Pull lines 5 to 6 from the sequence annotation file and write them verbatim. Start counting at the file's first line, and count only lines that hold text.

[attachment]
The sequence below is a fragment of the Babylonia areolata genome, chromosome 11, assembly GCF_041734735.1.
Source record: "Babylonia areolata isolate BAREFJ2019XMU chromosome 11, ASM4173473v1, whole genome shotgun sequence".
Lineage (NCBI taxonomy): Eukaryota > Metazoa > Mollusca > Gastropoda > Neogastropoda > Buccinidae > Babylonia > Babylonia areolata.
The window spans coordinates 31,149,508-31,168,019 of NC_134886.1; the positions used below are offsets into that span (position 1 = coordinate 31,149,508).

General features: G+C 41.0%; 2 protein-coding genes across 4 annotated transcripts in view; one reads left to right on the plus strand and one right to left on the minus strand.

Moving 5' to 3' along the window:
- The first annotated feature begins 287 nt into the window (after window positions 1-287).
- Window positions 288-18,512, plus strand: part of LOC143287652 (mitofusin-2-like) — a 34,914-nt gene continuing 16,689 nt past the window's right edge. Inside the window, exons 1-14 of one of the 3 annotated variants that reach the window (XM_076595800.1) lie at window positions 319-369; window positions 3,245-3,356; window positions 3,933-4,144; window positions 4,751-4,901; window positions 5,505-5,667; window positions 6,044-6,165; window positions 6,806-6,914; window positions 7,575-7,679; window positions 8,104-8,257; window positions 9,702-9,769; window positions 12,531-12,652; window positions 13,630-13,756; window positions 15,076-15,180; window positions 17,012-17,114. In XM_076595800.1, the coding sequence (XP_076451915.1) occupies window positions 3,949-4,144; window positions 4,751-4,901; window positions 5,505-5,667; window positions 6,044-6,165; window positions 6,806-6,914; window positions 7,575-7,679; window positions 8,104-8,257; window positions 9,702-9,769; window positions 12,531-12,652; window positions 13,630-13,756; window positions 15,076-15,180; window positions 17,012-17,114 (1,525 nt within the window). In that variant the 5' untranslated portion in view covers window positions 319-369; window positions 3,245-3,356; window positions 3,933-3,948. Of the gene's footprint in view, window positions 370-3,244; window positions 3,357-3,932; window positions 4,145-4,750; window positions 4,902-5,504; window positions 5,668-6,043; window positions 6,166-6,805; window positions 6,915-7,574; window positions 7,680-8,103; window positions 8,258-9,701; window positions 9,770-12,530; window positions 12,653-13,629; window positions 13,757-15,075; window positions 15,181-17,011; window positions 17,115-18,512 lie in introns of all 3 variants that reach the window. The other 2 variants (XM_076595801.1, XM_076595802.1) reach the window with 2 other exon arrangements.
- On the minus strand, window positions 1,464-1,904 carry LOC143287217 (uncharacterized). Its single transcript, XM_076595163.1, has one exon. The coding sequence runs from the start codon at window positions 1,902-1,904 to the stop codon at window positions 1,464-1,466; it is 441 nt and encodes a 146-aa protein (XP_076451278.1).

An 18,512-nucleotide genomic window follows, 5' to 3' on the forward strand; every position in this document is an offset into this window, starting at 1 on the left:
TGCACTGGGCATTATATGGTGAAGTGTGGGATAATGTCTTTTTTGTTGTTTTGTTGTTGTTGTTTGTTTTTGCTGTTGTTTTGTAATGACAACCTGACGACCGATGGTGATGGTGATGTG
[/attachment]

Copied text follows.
General features: G+C 41.0%; 2 protein-coding genes across 4 annotated transcripts in view; one reads left to right on the plus strand and one right to left on the minus strand.

Moving 5' to 3' along the window: